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Energy metabolism and protein and fat deposition of growing chickens with special reference to physical activity



Energy metabolism and protein and fat deposition of growing chickens with special reference to physical activity



Zeitschrift fuer Tierphysiologie Tierernaehrung und Futtermittelkunde 43(4-5): 241-254



Four respiration trials were conducted to measure the effects of ration composition and form on the energy cost of physical activity of male chickens. Growth performance, energy balance and protein and fat deposition were determined. Each trial involved 2 groups of 65 chickens and covered the weight range of 0.2-1.8 kg. Each trial investigated level of feeding (ad lib or restricted feeding); protein content of the ratio (19 vs. 41% crude protein); starch or fat as energy source; or physical form of the ration (pelleted or meal). Daily body weight gain was primarily dependent on level of feeding. Increasing protein content resulted in a beneficial effect on daily gain at low levels of intake. A fall in the daily gains resulted in a worsening of the feed conversion ratio, despite a decrease in the contribution of fat to the energy deposited. Restricted feeding led to an increase in physical activity and of maintenance requirements, thus leading to a reduced feed conversion ratio. The energy cost of physical activity of ad lib fed chickens was .apprx. 100 kJ/W0.75. Restricted feeding and offering a finely milled ration caused a marked increase of physical activity. The mean maintenance requirements were 538-547 kJ/W0.75. Physical activity represented .apprx. 25% of this value. The activity-free maintenance requirements were .apprx. 400 kJ/W0.75. The partial efficiency of metabolizable energy utilization for growth, protein and fat synthesis was 0.68 to 0.71, 0.54 and 0.94, respectively. Results from metabolism trials may only be applied to practical situations if, in both cases, housing level of feeding, ration composition and physical form are equivalent.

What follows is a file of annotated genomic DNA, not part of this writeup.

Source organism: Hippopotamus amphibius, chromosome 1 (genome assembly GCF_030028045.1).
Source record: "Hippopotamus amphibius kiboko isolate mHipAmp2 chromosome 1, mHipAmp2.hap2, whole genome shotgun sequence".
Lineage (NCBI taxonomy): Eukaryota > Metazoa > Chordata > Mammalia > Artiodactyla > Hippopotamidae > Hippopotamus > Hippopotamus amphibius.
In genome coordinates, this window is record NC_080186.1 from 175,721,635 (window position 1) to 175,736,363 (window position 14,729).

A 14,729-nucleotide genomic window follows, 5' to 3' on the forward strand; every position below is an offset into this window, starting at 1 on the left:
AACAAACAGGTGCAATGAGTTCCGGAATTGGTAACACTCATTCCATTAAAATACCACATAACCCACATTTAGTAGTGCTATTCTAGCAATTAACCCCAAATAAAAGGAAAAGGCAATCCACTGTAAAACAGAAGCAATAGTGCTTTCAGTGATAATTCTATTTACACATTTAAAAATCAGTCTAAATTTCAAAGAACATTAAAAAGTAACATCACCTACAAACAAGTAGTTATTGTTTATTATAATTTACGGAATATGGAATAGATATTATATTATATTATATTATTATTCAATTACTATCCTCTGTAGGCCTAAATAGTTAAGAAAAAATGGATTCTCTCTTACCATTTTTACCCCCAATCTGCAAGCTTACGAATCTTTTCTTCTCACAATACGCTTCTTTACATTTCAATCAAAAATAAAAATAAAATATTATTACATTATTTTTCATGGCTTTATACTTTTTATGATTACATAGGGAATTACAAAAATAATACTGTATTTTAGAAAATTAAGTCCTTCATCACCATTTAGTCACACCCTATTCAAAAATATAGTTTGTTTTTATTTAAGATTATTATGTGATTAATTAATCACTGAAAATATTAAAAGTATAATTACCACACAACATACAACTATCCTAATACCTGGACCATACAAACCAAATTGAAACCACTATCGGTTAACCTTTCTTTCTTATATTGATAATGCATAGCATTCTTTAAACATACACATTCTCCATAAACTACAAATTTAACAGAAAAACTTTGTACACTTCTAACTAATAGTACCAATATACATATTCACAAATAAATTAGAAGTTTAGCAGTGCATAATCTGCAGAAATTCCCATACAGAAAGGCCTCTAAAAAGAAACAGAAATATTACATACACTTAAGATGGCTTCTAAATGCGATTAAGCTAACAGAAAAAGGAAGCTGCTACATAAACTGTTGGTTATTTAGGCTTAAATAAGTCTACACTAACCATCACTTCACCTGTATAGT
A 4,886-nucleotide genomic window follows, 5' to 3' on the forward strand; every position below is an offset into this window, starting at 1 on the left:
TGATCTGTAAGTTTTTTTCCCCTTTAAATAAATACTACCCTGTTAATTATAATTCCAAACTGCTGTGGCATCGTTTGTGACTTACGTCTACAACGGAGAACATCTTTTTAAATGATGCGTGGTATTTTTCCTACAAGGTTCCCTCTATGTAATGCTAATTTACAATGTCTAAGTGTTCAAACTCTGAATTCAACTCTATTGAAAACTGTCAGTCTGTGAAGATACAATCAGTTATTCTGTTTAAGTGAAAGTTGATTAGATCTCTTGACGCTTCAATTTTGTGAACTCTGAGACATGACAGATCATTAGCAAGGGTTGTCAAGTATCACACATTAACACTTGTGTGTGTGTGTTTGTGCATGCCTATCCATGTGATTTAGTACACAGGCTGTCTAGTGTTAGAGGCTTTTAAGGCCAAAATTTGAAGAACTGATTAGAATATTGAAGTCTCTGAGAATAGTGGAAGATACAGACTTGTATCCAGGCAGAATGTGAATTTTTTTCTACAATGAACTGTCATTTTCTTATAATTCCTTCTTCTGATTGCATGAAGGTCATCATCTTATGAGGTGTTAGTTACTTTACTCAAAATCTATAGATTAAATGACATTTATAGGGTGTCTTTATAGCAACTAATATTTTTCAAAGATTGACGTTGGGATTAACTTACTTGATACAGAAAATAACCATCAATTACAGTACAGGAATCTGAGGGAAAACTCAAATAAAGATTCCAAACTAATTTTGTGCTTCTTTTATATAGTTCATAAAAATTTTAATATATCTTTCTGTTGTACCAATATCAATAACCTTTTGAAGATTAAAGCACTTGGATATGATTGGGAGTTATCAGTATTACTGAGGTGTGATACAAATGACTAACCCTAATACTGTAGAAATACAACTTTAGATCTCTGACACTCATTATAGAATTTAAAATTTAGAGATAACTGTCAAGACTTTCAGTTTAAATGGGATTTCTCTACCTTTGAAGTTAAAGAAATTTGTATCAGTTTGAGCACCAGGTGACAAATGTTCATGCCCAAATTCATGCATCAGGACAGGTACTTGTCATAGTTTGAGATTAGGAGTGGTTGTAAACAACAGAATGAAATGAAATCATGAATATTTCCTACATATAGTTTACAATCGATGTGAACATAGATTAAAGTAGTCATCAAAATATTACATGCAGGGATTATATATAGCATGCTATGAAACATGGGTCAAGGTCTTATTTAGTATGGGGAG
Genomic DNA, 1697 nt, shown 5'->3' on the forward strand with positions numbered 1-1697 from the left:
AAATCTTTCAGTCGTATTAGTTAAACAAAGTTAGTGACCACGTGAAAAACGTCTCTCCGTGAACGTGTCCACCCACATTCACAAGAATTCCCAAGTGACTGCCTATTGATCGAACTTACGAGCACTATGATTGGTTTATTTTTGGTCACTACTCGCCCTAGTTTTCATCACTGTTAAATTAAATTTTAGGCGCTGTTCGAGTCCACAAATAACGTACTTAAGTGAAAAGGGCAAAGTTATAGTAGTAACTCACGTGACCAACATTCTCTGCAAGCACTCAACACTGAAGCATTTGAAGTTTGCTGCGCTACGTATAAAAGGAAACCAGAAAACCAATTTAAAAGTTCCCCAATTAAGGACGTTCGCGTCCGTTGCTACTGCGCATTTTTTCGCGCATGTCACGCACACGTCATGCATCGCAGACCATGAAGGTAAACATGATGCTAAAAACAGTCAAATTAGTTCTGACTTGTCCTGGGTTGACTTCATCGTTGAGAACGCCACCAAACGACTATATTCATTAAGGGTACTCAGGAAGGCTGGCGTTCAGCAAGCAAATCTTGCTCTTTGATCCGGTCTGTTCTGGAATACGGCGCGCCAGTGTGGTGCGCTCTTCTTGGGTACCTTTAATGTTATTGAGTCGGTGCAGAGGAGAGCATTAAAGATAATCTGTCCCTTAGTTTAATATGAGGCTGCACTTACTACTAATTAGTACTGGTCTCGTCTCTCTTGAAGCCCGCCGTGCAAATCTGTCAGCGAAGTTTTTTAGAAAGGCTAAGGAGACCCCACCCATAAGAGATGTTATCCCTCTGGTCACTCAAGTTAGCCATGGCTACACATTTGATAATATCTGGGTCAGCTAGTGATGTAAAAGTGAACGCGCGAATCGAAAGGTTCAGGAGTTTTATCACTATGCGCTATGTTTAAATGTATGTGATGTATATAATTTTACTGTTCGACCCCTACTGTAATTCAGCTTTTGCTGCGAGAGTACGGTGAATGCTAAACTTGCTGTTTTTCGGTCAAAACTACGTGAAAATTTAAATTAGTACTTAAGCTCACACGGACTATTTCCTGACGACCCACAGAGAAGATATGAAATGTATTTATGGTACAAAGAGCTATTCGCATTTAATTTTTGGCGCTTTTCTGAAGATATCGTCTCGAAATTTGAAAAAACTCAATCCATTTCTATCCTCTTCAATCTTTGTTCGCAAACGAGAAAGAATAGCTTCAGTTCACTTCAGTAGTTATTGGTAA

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Studies on the energy metabolism and the protein and fat deposition of growing chickens with special reference to physical activity. Zeitschrift für Tierphysiologie Tierernahrung und Futtermittelkunde 43(4-5): 241-254, 1980

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